Microsoft gave select journalists at the 2013 Consumer Electronics Show a preview of its upcoming Surface tablet with Windows Pro, and according to reports, the device—unlike the Surface with Windows RT that preceded it—may actually be what Microsoft officials have been promising: a game-changer.
Microsoft surprised the tech world in June 2012 with the introduction of its own tablet running a limited version of Windows 8 and the promise of a 2013 version running Windows Pro. Windows RT launched Oct. 26, 2012, and the next model was to follow three months behind it—which puts us into next week.
"It's almost here," David Pogue, who was treated to a supervised hour in a Las Vegas hotel room with the tablet, wrote in The New York Times Jan. 10.
Of the Surface RT, Pogue lamented, "It can't run any of the 4 million standard Windows programs. Instead, it requires a new type of app, a more limited, full-screen, iPaddish sort of app, available only from Microsoft's online store. And there aren't many of those apps, although the situation is slowly improving."
But the Surface with Windows Pro, which is thicker, heavier, has a better screen, a homeless stylus users are likely to lose, an impressive Intel Core i5 processor and a larger price point—$900, versus the $500 of the RT—is something else.
"You're looking at an entirely new kind of machine, one with new possibilities," wrote Pogue. "It's a touch-screen tablet, of iPaddish proportions, that runs desktop software: Photoshop, Quicken, the full Microsoft Office, iTunes (and Apple's online movie and music stores). Desktop software on a half-inch-thick tablet. That's a first."
PC World's Jon Phillips was impressed by the Surface Props' HD display—which is 1920 by 1080 pixels, compared with the Surface RT's 1366 by 768 mode—as well as its speed and overall power.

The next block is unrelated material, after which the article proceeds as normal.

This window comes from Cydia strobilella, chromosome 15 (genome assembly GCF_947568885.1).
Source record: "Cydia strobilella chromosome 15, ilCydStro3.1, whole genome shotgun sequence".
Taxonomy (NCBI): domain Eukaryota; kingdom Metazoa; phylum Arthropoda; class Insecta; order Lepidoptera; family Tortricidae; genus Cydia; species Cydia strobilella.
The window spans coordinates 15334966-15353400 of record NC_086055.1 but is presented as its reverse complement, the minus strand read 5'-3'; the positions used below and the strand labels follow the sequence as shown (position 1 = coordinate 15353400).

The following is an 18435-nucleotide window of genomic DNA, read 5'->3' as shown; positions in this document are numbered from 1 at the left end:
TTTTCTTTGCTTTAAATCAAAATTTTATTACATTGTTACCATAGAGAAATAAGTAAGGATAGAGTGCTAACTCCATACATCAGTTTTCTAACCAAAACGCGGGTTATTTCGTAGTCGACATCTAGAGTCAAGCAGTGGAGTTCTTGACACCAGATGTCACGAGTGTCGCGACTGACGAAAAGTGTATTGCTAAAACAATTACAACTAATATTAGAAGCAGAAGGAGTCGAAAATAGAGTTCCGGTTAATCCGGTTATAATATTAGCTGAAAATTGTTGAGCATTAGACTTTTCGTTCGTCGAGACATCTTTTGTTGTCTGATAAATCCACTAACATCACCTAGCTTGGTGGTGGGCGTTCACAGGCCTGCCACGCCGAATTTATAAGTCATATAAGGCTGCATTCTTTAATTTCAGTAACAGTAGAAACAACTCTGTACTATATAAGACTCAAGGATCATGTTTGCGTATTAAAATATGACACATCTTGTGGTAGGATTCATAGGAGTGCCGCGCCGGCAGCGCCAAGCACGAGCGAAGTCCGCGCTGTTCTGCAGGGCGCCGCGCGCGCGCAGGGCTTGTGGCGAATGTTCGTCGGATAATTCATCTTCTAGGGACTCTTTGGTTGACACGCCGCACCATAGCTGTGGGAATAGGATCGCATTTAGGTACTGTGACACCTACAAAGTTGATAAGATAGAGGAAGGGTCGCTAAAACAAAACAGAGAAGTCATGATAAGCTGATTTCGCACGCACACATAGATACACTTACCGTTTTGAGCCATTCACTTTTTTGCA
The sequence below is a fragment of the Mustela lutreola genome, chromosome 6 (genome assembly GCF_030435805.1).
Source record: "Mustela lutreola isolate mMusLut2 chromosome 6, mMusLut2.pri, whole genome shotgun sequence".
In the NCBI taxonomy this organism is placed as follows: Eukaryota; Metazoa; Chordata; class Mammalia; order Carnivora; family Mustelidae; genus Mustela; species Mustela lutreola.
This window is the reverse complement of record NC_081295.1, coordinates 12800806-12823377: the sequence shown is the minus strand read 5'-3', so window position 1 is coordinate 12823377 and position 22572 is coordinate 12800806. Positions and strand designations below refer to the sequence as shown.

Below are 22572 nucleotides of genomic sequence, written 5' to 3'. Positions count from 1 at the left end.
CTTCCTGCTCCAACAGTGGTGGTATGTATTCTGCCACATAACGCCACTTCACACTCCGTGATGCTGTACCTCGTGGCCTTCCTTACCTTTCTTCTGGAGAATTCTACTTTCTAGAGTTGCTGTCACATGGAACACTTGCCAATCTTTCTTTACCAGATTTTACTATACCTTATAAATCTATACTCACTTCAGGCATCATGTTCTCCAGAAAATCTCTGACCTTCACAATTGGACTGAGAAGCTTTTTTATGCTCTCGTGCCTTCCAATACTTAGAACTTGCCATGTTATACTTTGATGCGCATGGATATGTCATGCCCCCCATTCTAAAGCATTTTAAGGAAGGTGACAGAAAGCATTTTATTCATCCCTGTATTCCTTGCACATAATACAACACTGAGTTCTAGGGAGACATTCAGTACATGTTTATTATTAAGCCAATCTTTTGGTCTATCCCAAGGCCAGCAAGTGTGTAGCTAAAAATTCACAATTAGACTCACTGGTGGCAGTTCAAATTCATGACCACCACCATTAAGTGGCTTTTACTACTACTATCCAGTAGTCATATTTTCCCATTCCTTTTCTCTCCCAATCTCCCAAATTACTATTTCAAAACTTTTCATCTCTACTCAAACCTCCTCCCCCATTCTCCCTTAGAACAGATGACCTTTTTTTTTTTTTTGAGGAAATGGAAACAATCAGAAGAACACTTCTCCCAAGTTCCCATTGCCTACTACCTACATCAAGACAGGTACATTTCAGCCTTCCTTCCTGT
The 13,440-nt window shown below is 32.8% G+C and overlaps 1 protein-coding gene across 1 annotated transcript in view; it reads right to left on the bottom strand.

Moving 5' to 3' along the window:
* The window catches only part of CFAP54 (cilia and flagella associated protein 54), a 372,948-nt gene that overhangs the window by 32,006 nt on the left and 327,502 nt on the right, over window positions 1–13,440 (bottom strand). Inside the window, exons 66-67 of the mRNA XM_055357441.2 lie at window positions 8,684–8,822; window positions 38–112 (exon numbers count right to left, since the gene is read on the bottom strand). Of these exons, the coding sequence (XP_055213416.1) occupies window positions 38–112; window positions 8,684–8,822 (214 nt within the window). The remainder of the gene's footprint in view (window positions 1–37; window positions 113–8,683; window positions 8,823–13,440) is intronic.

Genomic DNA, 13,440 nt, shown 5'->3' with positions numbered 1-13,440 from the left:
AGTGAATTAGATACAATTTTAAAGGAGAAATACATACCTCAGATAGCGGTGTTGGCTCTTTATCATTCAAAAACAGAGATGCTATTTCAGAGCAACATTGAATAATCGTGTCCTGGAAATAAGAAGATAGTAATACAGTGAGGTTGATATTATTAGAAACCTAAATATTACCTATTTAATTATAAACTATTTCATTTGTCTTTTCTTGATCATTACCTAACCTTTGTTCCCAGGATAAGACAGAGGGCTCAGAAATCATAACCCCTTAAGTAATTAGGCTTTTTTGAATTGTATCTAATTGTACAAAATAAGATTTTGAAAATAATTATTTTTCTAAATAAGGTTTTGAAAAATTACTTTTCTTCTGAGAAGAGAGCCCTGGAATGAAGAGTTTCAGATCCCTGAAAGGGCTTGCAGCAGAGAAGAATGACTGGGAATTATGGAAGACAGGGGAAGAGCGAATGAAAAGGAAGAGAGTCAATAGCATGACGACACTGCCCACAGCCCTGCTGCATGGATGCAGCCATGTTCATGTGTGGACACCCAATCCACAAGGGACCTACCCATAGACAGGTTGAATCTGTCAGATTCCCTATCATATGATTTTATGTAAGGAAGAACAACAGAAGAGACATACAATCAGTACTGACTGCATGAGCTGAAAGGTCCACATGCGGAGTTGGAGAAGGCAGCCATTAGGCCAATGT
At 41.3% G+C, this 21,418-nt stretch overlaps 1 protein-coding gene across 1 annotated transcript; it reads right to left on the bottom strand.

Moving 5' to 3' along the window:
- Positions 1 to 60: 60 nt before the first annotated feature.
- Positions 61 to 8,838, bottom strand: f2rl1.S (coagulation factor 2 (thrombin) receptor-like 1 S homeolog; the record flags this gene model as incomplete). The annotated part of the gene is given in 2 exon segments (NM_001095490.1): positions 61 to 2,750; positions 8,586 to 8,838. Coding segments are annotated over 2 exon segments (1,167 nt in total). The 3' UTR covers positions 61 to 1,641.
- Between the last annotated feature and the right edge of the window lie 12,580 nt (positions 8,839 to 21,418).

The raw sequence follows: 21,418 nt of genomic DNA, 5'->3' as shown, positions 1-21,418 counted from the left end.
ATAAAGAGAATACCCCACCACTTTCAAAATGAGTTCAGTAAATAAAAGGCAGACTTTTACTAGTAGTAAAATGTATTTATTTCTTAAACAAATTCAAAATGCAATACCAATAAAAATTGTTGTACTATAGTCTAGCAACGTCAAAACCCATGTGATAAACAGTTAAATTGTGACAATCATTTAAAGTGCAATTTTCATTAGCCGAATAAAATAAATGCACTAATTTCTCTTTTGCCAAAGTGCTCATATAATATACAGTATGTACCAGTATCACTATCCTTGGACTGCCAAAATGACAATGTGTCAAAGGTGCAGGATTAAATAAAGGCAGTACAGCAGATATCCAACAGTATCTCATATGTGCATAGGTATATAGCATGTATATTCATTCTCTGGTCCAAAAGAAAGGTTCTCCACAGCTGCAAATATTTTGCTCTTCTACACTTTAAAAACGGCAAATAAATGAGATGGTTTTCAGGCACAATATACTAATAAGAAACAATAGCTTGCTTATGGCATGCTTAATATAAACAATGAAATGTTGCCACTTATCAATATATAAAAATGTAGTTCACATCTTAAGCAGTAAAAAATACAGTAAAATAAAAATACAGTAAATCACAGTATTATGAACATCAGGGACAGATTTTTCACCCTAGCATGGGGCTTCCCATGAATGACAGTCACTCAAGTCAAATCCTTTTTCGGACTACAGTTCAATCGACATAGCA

"When attached to an external monitor, the Surface Pro really does become a full PC—and in this mode, the tablet itself can function as a drawing pad for full-fledged graphics applications, thanks to its included pen," wrote Phillips.
He also played a shooter game, Bulletstorm, and had a good experience, though not a "butter smooth" one, and expects it's just a matter of time before these devices' pens, which attach to the magnetic power adapter port instead of slipping into a compartment on the device, "are lost en masse."
Techradar's Mary Branscombe was also impressed.
Noting that the venting on the Surface Pro is effective, working to dissipate heat and prevent hotspots from forming, she wrote, "Surface Pro certainly doesn't feel like a laptop crammed into the body of a tablet—although it gives you the power of one."
She noted that Microsoft moved the location of the microSD slot from the less convenient spot under the kickstand of the Surface RT to the right side of the Surface Pro, beside its video connector port. She was also a fan of the 10.6-inch display, writing that it "looks beautiful, with true deep blacks and vivid, saturated" colors and of the pen's comfortable feel, tactile eraser and even magnetic connection. If the pen can't slip inside the body of the tablet, she allowed, the magnetic solution is an "elegant alternative."
These impressions, again, are first ones based on limited encounters. But until Microsoft launches the Surface Pro in the next week or two and people, with time, decide otherwise, "it looks as if the Surface Pro is, conceptually and practically, a home run," wrote Pogue. "For thousands of people, it will be an ideal mobile companion."